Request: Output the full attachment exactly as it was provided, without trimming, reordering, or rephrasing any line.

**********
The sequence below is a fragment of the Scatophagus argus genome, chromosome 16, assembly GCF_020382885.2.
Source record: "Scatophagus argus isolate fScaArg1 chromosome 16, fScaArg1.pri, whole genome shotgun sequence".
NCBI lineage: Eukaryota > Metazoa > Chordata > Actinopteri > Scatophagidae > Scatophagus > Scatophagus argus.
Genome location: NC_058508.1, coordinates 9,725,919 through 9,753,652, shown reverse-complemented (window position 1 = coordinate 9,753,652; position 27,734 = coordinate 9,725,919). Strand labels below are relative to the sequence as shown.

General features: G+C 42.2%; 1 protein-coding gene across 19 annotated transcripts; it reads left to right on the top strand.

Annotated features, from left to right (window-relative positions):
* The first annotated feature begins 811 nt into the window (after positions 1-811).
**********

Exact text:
The sequence below is a fragment of the Scatophagus argus genome, chromosome 16, assembly GCF_020382885.2.
Source record: "Scatophagus argus isolate fScaArg1 chromosome 16, fScaArg1.pri, whole genome shotgun sequence".
NCBI lineage: Eukaryota > Metazoa > Chordata > Actinopteri > Scatophagidae > Scatophagus > Scatophagus argus.
Genome location: NC_058508.1, coordinates 9,725,919 through 9,753,652, shown reverse-complemented (window position 1 = coordinate 9,753,652; position 27,734 = coordinate 9,725,919). Strand labels below are relative to the sequence as shown.

General features: G+C 42.2%; 1 protein-coding gene across 19 annotated transcripts; it reads left to right on the top strand.

Annotated features, from left to right (window-relative positions):
* The first annotated feature begins 811 nt into the window (after positions 1-811).